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Investigating dynamical evolution of the disk for the Be star omega CMa over a range of wavelength with a variety of observational techniques

Published onJun 01, 2020
Investigating dynamical evolution of the disk for the Be star omega CMa over a range of wavelength with a variety of observational techniques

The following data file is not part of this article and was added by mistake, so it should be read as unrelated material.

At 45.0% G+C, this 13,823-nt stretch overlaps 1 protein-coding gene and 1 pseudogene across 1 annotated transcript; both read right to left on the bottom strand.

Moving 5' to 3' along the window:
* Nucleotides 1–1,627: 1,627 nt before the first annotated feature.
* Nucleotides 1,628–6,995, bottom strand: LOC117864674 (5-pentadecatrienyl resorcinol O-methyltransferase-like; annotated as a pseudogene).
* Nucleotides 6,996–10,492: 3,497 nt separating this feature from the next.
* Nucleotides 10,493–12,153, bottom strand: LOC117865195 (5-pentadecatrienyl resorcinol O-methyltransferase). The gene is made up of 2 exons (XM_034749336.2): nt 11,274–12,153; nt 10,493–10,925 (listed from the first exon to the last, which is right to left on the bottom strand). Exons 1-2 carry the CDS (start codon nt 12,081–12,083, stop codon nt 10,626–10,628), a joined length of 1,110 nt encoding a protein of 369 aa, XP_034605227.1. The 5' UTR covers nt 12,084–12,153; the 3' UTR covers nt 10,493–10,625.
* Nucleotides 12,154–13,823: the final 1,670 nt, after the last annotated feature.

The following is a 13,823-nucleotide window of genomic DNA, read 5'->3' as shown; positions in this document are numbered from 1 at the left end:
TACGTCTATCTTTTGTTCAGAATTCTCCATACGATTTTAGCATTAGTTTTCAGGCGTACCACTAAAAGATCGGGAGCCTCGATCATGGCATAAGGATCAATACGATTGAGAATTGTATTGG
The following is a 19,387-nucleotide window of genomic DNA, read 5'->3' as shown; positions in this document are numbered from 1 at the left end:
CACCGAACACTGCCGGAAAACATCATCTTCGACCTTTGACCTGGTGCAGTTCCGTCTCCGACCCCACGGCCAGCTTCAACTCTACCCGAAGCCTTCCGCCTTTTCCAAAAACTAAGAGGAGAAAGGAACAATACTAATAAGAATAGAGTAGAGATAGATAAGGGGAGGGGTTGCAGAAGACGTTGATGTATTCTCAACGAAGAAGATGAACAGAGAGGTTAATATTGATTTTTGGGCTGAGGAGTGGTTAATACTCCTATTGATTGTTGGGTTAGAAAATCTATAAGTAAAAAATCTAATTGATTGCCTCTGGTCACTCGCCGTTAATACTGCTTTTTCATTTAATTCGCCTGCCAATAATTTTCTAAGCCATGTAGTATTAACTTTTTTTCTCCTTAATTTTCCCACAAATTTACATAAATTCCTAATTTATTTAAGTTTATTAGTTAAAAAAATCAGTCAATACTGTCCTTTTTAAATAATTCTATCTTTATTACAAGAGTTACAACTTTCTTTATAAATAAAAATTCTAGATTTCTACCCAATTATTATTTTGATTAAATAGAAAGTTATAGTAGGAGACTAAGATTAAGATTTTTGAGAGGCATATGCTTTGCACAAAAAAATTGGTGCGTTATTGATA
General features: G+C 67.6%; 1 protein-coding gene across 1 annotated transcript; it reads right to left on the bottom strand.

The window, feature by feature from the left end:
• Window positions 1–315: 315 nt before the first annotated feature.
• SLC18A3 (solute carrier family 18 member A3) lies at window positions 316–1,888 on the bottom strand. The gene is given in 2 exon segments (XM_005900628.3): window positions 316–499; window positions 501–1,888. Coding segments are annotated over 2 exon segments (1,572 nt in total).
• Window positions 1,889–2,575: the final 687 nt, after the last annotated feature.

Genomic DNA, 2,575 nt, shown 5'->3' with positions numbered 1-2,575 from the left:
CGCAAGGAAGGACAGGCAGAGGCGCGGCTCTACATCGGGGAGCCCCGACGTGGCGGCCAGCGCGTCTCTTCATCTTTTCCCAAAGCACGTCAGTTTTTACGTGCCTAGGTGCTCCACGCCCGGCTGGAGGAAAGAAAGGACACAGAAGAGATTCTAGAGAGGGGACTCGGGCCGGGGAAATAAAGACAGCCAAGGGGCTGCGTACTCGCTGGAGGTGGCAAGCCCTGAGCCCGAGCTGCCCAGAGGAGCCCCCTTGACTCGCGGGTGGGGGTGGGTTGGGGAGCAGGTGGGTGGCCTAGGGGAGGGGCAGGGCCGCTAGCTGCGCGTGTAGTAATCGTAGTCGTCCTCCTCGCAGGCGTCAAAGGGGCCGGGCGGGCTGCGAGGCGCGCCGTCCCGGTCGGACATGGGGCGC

Be stars are main-sequence, fast-rotating stars that show emission lines in their optical spectra.These emission lines originate from a Keplerian circumstellar disk surrounding the central star.The Viscous Decretion Disk (VDD) model, where viscosity governs the evolution of the disk,seems to match the observations to explain the physics of these disks. We use the results of thebest fit on the V -band photometric data of the Be star ω CMa (Figure 1), provided by the 1-Dtime-dependent hydrodynamics code SINGLEBE and the Monte Carlo radiative transfer codeHDUST, from our previous work, to find models that match the observed photometric,polarimetric, and spectroscopic data of this star.Since various wavelength and observational techniques probe different parts of the disk, theyprovide strong constraints for developing realistic models. We find that the VDD model explainsthe polarimetric (Figure 2) and photometric (Figures 3 and 4) data well, qualitatively. However,we see some quantitative discrepancies that are clues to understand these disks more fully.Although our model could fit the spectroscopic data qualitatively (Figure 5), we find that the diskin our model is too dense at large radii, therefore, we considered alternatives to resolve thisproblem. First, we considered the effect of truncating the disk by an unresolved binary companionthat could potentially reduce the density in the outer part of the disk. This did not fix the problem.Then, we experimented with a radially varying viscosity parameter, α, that increased with thedistance from the central star. This model matches better and suggests a radially-varying α in Bedisks (Figure 6). Figure 1Figure 2 Figure 3 Figure 4 Figure 5 Figure 6

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